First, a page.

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Cardiac arrest teams perspectives on communication and ethical conflicts related to awareness during CPR, a focus group study protocol
Scandinavian Journal of Trauma, Resuscitation and Emergency Medicinevolume 26, Article number: 85 (2018)
Awareness during Cardio Pulmonary Resuscitation (CPR) also called CPR induced consciousness (CPRIC) is a rare, but increasingly reported condition with significant clinical implications. Health professionals lack guidelines about patients with CPRIC, and to this date, no studies have addressed the complexity of communication and ethical aspects when continuing CPR while the patient is conscious.
We aim to explore Cardiac arrest team members perspectives regarding communication and ethical conflicts related to awareness during CPR. We have designed a qualitative, descriptive study using focus groups to discuss and reflect on patients with awareness during CPR. Focus groups consist of cardiac arrest team members (senior and training medical doctors, nurses and hospital porters). We will be presenting already published case reports about patients with CPRIC to focus groups to facilitate discussion and debate regarding the team members perceptions. Data analysis is inductive and based on systematic text condensation.
Previous studies have suggested that external stressors affect the performance of a Cardiac arrest team. As a result of our analysis, we will aim to describe communicative and ethical challenges and concerns regarding awareness during CPR. Recent studies in the area point to a desire for guidelines and we hope to contribute with knowledge, that can inform the further process when developing guidelines and training team members to handle these stressful and important cases.
The study involves no healthcare intervention on human participants.
Cases on patients who show signs of awareness during Cardio Pulmonary Resuscitation (CPR), also called CPR induced consciousness (CPRIC) have been reported scarcely in the medical literature . However, the phenomenon has gained more attention in the past two years than ever before [2,3,4], and a recent cross-sectional study shows that experienced health practitioners anecdotal reports of awareness during CPR/CPRIC is far more common than reflected in the medical literature .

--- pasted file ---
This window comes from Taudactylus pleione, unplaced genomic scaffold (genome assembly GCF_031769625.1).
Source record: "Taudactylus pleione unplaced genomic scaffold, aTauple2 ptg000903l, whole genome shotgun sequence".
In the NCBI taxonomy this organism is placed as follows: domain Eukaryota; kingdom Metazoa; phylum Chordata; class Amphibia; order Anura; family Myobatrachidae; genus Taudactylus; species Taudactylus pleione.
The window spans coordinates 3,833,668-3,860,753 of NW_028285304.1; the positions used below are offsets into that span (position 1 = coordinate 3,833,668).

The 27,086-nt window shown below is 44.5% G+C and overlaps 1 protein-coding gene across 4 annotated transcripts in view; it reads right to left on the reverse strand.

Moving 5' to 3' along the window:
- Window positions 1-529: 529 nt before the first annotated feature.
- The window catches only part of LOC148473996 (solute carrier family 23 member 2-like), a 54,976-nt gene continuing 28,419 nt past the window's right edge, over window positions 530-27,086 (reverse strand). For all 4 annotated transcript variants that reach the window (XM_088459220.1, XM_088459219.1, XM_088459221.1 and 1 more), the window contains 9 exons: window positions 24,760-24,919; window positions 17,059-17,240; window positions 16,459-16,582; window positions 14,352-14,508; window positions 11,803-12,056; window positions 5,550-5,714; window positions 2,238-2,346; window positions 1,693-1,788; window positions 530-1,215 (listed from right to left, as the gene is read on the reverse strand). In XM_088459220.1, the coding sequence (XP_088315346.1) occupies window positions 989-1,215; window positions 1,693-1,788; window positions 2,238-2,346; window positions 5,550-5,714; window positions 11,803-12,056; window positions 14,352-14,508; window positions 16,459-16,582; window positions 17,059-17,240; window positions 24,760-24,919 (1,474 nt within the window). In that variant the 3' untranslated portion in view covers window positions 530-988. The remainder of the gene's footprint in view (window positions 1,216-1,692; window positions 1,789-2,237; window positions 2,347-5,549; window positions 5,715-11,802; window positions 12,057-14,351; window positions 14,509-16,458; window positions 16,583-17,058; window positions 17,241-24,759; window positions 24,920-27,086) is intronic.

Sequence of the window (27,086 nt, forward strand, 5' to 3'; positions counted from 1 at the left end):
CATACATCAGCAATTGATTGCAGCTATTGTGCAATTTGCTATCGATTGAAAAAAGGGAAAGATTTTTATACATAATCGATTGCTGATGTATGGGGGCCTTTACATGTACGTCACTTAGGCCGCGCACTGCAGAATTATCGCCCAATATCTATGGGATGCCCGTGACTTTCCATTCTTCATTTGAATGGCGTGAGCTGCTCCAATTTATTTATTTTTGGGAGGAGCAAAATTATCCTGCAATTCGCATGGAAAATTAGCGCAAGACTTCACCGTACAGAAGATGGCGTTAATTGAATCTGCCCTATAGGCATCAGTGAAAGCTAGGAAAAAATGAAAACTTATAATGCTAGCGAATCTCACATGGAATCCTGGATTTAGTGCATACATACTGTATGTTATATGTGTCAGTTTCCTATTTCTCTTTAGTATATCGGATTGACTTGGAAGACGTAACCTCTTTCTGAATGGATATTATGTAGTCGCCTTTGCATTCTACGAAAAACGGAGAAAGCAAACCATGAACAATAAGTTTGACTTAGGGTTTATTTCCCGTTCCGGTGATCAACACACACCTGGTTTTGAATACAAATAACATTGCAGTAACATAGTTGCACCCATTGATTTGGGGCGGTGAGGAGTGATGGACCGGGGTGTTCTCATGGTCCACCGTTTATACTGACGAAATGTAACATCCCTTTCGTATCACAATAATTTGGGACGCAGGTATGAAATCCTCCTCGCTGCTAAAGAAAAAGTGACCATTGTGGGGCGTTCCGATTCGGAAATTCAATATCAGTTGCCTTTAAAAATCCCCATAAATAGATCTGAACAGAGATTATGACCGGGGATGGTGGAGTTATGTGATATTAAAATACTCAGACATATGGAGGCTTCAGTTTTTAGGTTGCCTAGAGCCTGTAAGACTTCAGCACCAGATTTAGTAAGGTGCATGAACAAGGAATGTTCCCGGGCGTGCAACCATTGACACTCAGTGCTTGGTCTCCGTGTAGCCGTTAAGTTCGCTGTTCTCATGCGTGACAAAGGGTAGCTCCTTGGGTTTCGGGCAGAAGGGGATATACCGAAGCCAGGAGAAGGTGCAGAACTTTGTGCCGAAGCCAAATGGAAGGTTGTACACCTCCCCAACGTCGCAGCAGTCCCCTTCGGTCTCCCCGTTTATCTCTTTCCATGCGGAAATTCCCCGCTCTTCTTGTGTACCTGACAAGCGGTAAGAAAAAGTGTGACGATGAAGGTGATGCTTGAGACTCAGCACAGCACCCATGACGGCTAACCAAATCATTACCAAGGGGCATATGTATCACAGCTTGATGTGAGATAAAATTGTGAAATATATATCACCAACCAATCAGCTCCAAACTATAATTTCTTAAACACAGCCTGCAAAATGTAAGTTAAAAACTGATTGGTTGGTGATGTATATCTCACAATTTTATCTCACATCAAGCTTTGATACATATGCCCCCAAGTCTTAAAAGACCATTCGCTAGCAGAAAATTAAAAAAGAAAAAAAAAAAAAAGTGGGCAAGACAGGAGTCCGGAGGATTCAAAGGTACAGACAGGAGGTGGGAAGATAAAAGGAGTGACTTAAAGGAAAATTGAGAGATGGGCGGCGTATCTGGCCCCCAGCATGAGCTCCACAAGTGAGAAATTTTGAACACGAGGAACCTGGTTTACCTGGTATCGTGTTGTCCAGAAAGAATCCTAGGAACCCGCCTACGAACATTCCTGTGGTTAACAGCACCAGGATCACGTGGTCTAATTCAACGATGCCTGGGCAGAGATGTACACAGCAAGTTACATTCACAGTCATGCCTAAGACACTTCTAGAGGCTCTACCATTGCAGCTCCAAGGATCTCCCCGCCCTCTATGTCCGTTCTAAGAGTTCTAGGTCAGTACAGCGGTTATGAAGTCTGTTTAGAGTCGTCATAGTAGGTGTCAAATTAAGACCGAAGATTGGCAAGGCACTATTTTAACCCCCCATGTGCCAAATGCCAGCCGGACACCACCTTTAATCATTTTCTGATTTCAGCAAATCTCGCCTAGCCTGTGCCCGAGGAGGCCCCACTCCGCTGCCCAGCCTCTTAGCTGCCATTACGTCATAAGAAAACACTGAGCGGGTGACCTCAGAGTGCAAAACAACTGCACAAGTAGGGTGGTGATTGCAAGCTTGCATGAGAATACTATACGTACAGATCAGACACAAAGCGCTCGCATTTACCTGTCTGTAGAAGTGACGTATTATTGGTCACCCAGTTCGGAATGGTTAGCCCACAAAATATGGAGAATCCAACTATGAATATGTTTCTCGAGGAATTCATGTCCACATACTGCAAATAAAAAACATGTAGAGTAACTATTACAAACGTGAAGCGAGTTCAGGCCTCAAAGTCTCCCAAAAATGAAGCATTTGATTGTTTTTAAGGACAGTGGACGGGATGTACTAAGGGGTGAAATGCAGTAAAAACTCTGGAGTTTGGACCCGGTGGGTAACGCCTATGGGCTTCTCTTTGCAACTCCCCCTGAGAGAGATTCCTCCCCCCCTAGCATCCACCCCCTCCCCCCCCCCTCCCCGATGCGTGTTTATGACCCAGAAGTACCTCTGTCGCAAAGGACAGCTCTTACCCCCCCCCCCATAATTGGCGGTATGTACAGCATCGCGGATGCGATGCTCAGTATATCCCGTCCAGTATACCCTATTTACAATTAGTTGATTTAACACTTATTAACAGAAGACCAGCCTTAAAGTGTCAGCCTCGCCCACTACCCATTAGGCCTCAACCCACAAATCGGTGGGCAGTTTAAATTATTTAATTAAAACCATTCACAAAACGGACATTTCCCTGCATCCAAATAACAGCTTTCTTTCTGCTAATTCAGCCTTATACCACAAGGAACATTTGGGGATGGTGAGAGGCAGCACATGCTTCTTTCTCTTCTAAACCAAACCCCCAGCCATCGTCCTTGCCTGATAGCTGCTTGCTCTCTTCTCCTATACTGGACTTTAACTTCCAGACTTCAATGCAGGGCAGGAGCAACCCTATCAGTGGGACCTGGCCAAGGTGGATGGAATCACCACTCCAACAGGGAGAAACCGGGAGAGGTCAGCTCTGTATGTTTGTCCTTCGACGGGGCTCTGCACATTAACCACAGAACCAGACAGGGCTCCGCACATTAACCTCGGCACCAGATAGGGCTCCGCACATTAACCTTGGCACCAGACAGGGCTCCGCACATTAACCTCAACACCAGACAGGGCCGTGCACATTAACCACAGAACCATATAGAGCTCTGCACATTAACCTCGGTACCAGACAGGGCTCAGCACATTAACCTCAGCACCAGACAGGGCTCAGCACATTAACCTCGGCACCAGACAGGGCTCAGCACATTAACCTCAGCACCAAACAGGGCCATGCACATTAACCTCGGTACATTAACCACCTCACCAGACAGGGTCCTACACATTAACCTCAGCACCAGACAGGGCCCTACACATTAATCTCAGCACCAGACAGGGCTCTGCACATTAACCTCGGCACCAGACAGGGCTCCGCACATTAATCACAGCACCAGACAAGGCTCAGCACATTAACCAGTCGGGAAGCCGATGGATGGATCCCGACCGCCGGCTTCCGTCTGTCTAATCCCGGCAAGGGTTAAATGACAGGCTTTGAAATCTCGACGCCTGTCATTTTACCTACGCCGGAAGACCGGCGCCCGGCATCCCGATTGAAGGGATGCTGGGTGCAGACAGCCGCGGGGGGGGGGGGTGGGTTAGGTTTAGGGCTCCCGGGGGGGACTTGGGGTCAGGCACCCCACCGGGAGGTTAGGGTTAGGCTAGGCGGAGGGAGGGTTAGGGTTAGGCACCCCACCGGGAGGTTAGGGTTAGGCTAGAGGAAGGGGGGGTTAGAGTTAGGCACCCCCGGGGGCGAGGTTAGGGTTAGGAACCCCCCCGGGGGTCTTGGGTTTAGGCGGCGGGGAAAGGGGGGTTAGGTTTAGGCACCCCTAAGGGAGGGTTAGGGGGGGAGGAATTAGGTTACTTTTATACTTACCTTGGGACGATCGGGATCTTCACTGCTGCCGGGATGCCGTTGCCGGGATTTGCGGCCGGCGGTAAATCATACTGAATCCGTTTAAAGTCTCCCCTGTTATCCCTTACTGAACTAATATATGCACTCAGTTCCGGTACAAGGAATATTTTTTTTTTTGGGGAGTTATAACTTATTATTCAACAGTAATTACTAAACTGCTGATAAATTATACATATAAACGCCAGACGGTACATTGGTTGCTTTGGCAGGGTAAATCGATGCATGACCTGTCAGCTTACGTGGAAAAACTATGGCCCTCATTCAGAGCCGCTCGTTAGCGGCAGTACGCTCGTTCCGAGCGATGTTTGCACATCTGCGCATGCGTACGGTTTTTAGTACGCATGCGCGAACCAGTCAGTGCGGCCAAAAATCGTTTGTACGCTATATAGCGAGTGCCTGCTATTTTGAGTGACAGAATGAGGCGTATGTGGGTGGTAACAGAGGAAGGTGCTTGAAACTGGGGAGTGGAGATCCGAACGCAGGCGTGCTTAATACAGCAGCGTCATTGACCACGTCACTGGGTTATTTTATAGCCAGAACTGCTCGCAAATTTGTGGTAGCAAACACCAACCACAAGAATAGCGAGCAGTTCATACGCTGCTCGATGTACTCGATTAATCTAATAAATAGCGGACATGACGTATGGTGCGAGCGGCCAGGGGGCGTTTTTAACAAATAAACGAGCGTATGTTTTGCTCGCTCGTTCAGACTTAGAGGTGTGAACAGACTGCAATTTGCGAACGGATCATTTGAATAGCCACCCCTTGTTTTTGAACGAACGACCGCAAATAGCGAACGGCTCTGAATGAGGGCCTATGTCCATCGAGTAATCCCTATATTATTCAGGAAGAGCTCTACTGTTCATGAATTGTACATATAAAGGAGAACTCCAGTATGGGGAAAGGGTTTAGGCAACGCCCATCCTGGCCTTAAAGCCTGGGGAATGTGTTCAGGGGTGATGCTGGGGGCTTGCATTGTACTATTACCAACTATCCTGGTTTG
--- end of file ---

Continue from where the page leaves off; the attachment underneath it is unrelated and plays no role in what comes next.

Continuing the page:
Awareness during CPR has several clinical implications, yet no guidelines address these patients and protocols, e.g., on pain management/sedation is still at an early stage . Health practitioners facing these clinical scenarios experience very different management strategies and diverging clinician opinions and express the desire of a uniform management/guideline regarding both the recognition of awareness/CPRIC and resuscitative efforts, which are challenged due to patient awareness [5,6,7].
Apart from the clinical challenges, awareness during CPR also give rise to communicative and ethical dilemmas. No studies have yet specifically addressed these issues, but studies about “family present during CPR” as well as studies about end-of-life discussions reveals how dealing with patients emotions regarding death is challenging and can provoke anxiety in the health practitioner [8, 9]. These studies point to increased focus on in-situ debriefing of everyone involved [8, 10].
Previous studies have suggested that the technical performance by a Cardiac arrest team is affected by the presence of external stressors regardless of the experience level of the team leader [11, 12]. This stress the need for increased knowledge on how Cardiac arrest team members perceive challenges and stressors when patients show signs of awareness during CPR.
Aim and design
The study is designed as a qualitative, descriptive study, using focus groups to explore cardiac arrest team members perspectives on communication and ethical conflicts related to awareness during CPR.